O’Neill was furious at the treatment of the Republic of Ireland international who has been consistently targeted by terrace bigots over his decision not to wear a poppy because of the British Army’s Bloody Sunday massacre in Derry in January 1972.
The second half was briefly halted by a tannoy announcement at Huddersfield’s John Smith’s Stadium saying “racist chanting is affecting the game and will not be tolerated”, with McClean immediately applauding the announcement.
Ref James Linington spoke to both managers before the announcement, and afterwards O’Neill insisted those responsible need to be punished.
“Things are said when James goes and takes a corner, home or away,” said O’Neill after a 5-2 victory that lifted Stoke out of the relegation zone in the Championship.
“It’s clear that the things that were said were of a sectarian nature and there’s no need for that in any stadium.
“James is a player who’s particularly targeted for this and has been consistently.
“It will not affect James. James is mentally tough.
“People have to be held accountable for their behaviour when they come to a stadium.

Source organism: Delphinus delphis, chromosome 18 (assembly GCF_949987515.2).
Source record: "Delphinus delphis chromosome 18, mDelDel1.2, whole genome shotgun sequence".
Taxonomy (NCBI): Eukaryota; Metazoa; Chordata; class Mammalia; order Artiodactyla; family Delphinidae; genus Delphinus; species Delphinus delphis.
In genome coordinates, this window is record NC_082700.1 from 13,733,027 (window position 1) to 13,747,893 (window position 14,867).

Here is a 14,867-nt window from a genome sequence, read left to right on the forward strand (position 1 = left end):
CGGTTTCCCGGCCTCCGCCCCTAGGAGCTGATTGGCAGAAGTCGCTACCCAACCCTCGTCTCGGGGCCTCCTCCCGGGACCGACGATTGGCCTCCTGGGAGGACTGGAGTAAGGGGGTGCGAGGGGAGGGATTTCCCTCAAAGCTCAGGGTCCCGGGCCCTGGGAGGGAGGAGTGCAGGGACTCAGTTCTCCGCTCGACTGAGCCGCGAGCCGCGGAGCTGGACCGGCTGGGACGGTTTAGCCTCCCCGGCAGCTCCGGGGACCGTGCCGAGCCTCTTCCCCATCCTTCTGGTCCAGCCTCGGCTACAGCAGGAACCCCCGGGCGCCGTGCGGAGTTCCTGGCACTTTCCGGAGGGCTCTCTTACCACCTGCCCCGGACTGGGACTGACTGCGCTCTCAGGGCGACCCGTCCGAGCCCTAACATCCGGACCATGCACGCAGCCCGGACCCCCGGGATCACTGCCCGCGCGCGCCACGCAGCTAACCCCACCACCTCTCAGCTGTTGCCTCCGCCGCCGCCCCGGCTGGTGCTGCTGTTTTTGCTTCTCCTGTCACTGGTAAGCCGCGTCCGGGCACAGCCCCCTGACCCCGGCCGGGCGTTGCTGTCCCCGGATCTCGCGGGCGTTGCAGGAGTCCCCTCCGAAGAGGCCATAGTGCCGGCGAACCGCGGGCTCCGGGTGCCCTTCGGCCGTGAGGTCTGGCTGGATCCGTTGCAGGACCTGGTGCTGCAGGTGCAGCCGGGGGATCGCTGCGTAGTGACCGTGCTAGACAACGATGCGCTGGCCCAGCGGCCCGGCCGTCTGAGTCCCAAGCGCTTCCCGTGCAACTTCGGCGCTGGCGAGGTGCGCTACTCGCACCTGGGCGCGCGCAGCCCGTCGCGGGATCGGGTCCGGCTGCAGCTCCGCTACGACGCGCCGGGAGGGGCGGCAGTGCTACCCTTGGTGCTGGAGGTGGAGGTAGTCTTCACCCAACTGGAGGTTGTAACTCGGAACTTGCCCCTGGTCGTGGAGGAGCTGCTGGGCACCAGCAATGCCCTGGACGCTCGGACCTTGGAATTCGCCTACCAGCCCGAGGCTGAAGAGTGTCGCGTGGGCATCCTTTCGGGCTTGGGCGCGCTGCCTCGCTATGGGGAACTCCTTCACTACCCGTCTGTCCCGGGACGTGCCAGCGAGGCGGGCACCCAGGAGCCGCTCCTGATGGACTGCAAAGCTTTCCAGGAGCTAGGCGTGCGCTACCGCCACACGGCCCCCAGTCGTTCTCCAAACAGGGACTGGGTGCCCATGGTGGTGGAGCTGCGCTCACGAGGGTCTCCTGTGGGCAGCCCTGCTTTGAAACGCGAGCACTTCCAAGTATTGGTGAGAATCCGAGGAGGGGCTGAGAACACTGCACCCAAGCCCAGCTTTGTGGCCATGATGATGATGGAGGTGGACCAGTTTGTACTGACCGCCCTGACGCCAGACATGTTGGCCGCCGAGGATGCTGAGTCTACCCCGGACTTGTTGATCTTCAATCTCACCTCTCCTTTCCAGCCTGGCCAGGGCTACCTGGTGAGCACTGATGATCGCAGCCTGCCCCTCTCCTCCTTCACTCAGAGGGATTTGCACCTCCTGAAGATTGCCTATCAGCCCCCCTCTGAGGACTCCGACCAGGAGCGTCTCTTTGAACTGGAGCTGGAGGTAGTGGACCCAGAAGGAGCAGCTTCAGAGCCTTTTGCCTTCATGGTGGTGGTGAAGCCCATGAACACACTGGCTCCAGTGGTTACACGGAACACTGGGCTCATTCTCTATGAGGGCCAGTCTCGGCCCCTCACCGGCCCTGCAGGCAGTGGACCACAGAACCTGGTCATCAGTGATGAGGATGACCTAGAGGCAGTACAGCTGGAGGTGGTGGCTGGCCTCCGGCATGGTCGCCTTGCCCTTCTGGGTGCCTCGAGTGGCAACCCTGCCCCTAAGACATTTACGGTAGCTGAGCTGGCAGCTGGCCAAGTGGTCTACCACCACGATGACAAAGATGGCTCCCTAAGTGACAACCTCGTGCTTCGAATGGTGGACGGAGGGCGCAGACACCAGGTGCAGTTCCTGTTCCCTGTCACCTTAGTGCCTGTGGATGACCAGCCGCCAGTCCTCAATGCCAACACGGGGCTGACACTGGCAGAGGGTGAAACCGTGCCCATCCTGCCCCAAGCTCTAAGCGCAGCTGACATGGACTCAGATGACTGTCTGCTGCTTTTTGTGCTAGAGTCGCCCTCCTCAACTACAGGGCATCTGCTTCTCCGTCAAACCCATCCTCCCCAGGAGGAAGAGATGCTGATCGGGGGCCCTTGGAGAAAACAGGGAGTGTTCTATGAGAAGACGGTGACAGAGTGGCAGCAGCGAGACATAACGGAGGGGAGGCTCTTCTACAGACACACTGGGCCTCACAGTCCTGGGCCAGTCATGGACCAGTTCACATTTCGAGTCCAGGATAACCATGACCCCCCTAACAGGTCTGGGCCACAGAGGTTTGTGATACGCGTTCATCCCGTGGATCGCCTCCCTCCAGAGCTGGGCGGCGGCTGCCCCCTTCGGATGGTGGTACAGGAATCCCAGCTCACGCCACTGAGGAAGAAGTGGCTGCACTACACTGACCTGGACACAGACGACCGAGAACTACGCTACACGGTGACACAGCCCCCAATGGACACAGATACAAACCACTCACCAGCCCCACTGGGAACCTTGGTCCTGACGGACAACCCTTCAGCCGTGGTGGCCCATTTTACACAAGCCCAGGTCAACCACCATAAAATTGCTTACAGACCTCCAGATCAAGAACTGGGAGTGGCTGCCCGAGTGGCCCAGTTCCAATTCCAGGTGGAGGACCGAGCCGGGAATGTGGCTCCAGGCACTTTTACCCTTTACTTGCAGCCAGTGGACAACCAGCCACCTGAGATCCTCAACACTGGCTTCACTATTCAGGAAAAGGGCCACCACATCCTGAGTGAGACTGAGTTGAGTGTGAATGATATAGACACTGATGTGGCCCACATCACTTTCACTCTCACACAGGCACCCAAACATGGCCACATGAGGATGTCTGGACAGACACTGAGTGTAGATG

“It’s not something we want to be consistently talking about – sectarianism or racism or whatever.
“We want to be talking about the game, because there was seven goals here,” added O’Neill who is also the Northern Ireland team boss.
McClean was subjected to similar abuse from opposing supporters during Stoke’s home game on Boxing Day against Sheffield Wednesday, although no announcement was made on that occasion.
Huddersfield manager Danny Cowley condemned the racial abuse hurled at McClean.
He said the club would investigate “and make sure the people involved in it are duly punished”.
“There’s no place for discrimination of any type, is there?
“We’re in the 21st century in 2020,” he said.